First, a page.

Publications & Reports

Beyond too little, too late and too much, too soon: a pathway towards evidence-based, respectful maternity care worldwide.

Suellen Miller, Edgardo Abalos, Monica Chamillard, Agustin Ciapponi, Daniela Colaci, Daniel Comande, Virginia Diaz, Stacie Geller, Claudia Hanson, Ana Langer, Victoria Manuelli, Kathryn Millar, Imran Morhason-Bello, Cynthia Pileggi Castro, Vicky Nogueira Pileggi, Nuriya Robinson, Michelle Skaer, Joao Paulo Souza, Joshua P Vogel, Fernando Althabe
Department of Obstetrics, Gynecology, and Reproductive Sciences, University of California, San Francisco, CA, USA. Electronic address: suellen.miller@ucsf.edu.

Abstract

On the continuum of maternal health care, two extreme situations exist: too little, too late (TLTL) and too much, too soon (TMTS). TLTL describes care with inadequate resources, below evidence-based standards, or care withheld or unavailable until too late to help. TLTL is an underlying problem associated with high maternal mortality and morbidity. TMTS describes the routine over-medicalisation of normal pregnancy and birth. TMTS includes unnecessary use of non-evidence-based interventions, as well as use of interventions that can be life saving when used appropriately, but harmful when applied routinely or overused. As facility births increase, so does the recognition that TMTS causes harm and increases health costs, and often concentrates disrespect and abuse. Although TMTS is typically ascribed to high-income countries and TLTL to low-income and middle-income ones, social and health inequities mean these extremes coexist in many countries. A global approach to quality and equitable maternal health, supporting the implementation of respectful, evidence-based care for all, is urgently needed. We present a systematic review of evidence-based clinical practice guidelines for routine antenatal, intrapartum, and postnatal care, categorising them as recommended, recommended only for clinical indications, and not recommended. We also present prevalence data from middle-income countries for specific clinical practices, which demonstrate TLTL and increasing TMTS. Health-care providers and health systems need to ensure that all women receive high-quality, evidence-based, equitable and respectful care. The right amount of care needs to be offered at the right time, and delivered in a manner that respects, protects, and promotes human rights.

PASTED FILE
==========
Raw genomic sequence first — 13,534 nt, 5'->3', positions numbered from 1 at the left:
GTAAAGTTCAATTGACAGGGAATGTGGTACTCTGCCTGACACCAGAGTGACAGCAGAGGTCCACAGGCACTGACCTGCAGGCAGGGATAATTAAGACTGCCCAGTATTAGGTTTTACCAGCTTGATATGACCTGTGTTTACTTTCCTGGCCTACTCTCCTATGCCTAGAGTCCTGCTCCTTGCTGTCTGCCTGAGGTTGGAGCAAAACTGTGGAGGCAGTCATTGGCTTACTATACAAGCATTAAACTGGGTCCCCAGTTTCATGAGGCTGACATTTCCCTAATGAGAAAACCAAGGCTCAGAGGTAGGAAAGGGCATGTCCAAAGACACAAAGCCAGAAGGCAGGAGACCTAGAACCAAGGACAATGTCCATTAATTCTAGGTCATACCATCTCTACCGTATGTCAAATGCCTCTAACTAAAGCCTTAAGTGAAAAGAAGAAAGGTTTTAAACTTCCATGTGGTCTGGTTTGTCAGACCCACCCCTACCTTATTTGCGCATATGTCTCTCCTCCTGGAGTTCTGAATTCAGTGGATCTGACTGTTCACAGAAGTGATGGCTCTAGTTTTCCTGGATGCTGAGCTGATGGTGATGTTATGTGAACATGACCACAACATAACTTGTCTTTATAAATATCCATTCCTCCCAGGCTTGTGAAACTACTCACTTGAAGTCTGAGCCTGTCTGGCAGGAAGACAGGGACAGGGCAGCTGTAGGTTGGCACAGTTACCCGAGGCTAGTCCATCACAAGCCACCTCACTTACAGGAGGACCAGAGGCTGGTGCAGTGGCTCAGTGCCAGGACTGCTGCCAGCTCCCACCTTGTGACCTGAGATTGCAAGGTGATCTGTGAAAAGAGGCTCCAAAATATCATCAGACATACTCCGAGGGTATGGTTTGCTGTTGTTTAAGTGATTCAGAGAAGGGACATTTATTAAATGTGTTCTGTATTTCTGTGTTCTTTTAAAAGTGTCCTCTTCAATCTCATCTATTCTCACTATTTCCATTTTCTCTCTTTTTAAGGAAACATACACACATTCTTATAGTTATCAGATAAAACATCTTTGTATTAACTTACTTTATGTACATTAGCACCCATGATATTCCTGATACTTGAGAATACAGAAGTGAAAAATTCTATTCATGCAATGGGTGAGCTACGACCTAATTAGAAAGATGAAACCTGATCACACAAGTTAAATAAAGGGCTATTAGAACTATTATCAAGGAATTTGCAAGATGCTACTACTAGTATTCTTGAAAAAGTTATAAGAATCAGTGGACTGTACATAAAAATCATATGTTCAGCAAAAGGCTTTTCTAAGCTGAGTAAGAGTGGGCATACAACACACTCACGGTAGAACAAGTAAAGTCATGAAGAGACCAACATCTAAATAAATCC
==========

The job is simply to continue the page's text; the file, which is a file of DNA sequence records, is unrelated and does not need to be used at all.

Link to publisher’s web site31472-6 “”)

Publication

  • Journal: Lancet
  • Published: 29/10/2016
  • Volume: 388
  • Issue: 10056
  • Pagination: 2176-2192

Author